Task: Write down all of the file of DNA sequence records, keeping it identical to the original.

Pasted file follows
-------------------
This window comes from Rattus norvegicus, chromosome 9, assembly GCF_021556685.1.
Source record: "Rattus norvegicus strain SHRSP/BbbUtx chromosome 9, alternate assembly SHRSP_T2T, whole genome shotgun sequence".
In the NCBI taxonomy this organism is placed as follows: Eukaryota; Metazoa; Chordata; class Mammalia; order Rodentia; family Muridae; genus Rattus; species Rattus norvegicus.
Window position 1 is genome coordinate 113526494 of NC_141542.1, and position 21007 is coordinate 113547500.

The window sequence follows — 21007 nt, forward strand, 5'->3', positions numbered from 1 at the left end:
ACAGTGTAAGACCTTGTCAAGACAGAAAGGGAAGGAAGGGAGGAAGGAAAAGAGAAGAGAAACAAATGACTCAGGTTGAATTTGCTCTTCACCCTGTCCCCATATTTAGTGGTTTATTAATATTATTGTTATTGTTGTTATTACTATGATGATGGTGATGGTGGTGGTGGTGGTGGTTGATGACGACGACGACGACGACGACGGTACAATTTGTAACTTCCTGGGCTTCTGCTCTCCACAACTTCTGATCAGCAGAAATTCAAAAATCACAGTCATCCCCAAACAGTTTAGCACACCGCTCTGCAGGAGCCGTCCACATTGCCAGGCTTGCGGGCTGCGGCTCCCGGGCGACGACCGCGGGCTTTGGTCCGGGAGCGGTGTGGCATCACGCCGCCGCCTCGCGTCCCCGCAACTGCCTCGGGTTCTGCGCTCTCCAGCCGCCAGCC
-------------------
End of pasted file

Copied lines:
This window comes from Rattus norvegicus, chromosome 9, assembly GCF_021556685.1.
Source record: "Rattus norvegicus strain SHRSP/BbbUtx chromosome 9, alternate assembly SHRSP_T2T, whole genome shotgun sequence".
In the NCBI taxonomy this organism is placed as follows: Eukaryota; Metazoa; Chordata; class Mammalia; order Rodentia; family Muridae; genus Rattus; species Rattus norvegicus.
Window position 1 is genome coordinate 113526494 of NC_141542.1, and position 21007 is coordinate 113547500.

The window sequence follows — 21007 nt, forward strand, 5'->3', positions numbered from 1 at the left end:
ACAGTGTAAGACCTTGTCAAGACAGAAAGGGAAGGAAGGGAGGAAGGAAAAGAGAAGAGAAACAAATGACTCAGGTTGAATTTGCTCTTCACCCTGTCCCCATATTTAGTGGTTTATTAATATTATTGTTATTGTTGTTATTACTATGATGATGGTGATGGTGGTGGTGGTGGTGGTTGATGACGACGACGACGACGACGACGGTACAATTTGTAACTTCCTGGGCTTCTGCTCTCCACAACTTCTGATCAGCAGAAATTCAAAAATCACAGTCATCCCCAAACAGTTTAGCACACCGCTCTGCAGGAGCCGTCCACATTGCCAGGCTTGCGGGCTGCGGCTCCCGGGCGACGACCGCGGGCTTTGGTCCGGGAGCGGTGTGGCATCACGCCGCCGCCTCGCGTCCCCGCAACTGCCTCGGGTTCTGCGCTCTCCAGCCGCCAGCC